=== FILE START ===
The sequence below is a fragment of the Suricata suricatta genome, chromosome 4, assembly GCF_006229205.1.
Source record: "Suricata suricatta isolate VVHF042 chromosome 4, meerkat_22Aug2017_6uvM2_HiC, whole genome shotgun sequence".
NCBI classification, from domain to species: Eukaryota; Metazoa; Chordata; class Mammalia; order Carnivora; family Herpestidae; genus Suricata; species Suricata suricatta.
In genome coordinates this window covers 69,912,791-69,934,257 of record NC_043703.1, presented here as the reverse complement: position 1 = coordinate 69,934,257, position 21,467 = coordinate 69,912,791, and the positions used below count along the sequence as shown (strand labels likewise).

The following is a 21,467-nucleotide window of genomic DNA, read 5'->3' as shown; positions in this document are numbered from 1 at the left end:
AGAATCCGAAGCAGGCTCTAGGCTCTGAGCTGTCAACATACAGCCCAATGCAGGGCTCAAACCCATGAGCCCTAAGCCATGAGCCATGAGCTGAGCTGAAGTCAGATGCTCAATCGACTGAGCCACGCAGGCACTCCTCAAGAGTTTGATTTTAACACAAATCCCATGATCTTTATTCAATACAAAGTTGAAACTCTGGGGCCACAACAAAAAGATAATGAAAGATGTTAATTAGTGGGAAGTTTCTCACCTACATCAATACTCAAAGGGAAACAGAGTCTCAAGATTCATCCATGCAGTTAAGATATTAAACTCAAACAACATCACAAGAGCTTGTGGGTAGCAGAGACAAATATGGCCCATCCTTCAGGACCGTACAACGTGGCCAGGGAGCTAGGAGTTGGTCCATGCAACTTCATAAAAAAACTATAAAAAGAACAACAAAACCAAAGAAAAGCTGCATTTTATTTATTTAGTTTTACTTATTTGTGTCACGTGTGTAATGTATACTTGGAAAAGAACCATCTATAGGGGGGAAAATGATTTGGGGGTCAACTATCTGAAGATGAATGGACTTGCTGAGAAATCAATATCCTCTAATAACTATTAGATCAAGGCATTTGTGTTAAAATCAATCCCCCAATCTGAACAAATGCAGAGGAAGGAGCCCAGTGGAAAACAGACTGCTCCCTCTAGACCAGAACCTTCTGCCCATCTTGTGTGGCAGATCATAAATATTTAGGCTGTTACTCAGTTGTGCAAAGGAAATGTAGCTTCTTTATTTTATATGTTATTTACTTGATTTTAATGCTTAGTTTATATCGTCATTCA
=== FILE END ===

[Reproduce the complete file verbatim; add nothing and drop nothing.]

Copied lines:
The sequence below is a fragment of the Suricata suricatta genome, chromosome 4, assembly GCF_006229205.1.
Source record: "Suricata suricatta isolate VVHF042 chromosome 4, meerkat_22Aug2017_6uvM2_HiC, whole genome shotgun sequence".
NCBI classification, from domain to species: Eukaryota; Metazoa; Chordata; class Mammalia; order Carnivora; family Herpestidae; genus Suricata; species Suricata suricatta.
In genome coordinates this window covers 69,912,791-69,934,257 of record NC_043703.1, presented here as the reverse complement: position 1 = coordinate 69,934,257, position 21,467 = coordinate 69,912,791, and the positions used below count along the sequence as shown (strand labels likewise).

The following is a 21,467-nucleotide window of genomic DNA, read 5'->3' as shown; positions in this document are numbered from 1 at the left end:
AGAATCCGAAGCAGGCTCTAGGCTCTGAGCTGTCAACATACAGCCCAATGCAGGGCTCAAACCCATGAGCCCTAAGCCATGAGCCATGAGCTGAGCTGAAGTCAGATGCTCAATCGACTGAGCCACGCAGGCACTCCTCAAGAGTTTGATTTTAACACAAATCCCATGATCTTTATTCAATACAAAGTTGAAACTCTGGGGCCACAACAAAAAGATAATGAAAGATGTTAATTAGTGGGAAGTTTCTCACCTACATCAATACTCAAAGGGAAACAGAGTCTCAAGATTCATCCATGCAGTTAAGATATTAAACTCAAACAACATCACAAGAGCTTGTGGGTAGCAGAGACAAATATGGCCCATCCTTCAGGACCGTACAACGTGGCCAGGGAGCTAGGAGTTGGTCCATGCAACTTCATAAAAAAACTATAAAAAGAACAACAAAACCAAAGAAAAGCTGCATTTTATTTATTTAGTTTTACTTATTTGTGTCACGTGTGTAATGTATACTTGGAAAAGAACCATCTATAGGGGGGAAAATGATTTGGGGGTCAACTATCTGAAGATGAATGGACTTGCTGAGAAATCAATATCCTCTAATAACTATTAGATCAAGGCATTTGTGTTAAAATCAATCCCCCAATCTGAACAAATGCAGAGGAAGGAGCCCAGTGGAAAACAGACTGCTCCCTCTAGACCAGAACCTTCTGCCCATCTTGTGTGGCAGATCATAAATATTTAGGCTGTTACTCAGTTGTGCAAAGGAAATGTAGCTTCTTTATTTTATATGTTATTTACTTGATTTTAATGCTTAGTTTATATCGTCATTCA